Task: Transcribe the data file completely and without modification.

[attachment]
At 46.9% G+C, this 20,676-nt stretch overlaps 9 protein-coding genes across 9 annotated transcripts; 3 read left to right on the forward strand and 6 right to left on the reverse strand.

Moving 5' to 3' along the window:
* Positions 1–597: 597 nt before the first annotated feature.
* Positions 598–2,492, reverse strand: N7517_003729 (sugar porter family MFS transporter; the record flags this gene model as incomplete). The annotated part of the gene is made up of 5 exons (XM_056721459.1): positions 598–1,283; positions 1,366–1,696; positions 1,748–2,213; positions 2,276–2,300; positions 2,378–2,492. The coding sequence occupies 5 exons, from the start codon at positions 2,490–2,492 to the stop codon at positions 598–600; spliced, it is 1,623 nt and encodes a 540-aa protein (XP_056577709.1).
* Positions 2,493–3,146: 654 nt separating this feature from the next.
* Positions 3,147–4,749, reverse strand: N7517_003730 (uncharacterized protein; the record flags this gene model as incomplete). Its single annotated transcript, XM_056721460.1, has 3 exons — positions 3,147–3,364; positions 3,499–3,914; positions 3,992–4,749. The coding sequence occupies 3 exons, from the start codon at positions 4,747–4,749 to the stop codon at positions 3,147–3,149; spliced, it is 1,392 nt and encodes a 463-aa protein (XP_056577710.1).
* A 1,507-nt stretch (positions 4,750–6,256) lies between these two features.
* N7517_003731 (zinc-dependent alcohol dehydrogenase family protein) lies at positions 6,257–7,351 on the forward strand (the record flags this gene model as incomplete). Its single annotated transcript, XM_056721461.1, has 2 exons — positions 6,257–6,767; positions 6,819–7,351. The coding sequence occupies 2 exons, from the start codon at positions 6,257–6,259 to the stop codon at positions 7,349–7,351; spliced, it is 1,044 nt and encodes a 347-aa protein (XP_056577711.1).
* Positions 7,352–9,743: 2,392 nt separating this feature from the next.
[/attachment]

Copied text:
At 46.9% G+C, this 20,676-nt stretch overlaps 9 protein-coding genes across 9 annotated transcripts; 3 read left to right on the forward strand and 6 right to left on the reverse strand.

Moving 5' to 3' along the window:
* Positions 1–597: 597 nt before the first annotated feature.
* Positions 598–2,492, reverse strand: N7517_003729 (sugar porter family MFS transporter; the record flags this gene model as incomplete). The annotated part of the gene is made up of 5 exons (XM_056721459.1): positions 598–1,283; positions 1,366–1,696; positions 1,748–2,213; positions 2,276–2,300; positions 2,378–2,492. The coding sequence occupies 5 exons, from the start codon at positions 2,490–2,492 to the stop codon at positions 598–600; spliced, it is 1,623 nt and encodes a 540-aa protein (XP_056577709.1).
* Positions 2,493–3,146: 654 nt separating this feature from the next.
* Positions 3,147–4,749, reverse strand: N7517_003730 (uncharacterized protein; the record flags this gene model as incomplete). Its single annotated transcript, XM_056721460.1, has 3 exons — positions 3,147–3,364; positions 3,499–3,914; positions 3,992–4,749. The coding sequence occupies 3 exons, from the start codon at positions 4,747–4,749 to the stop codon at positions 3,147–3,149; spliced, it is 1,392 nt and encodes a 463-aa protein (XP_056577710.1).
* A 1,507-nt stretch (positions 4,750–6,256) lies between these two features.
* N7517_003731 (zinc-dependent alcohol dehydrogenase family protein) lies at positions 6,257–7,351 on the forward strand (the record flags this gene model as incomplete). Its single annotated transcript, XM_056721461.1, has 2 exons — positions 6,257–6,767; positions 6,819–7,351. The coding sequence occupies 2 exons, from the start codon at positions 6,257–6,259 to the stop codon at positions 7,349–7,351; spliced, it is 1,044 nt and encodes a 347-aa protein (XP_056577711.1).
* Positions 7,352–9,743: 2,392 nt separating this feature from the next.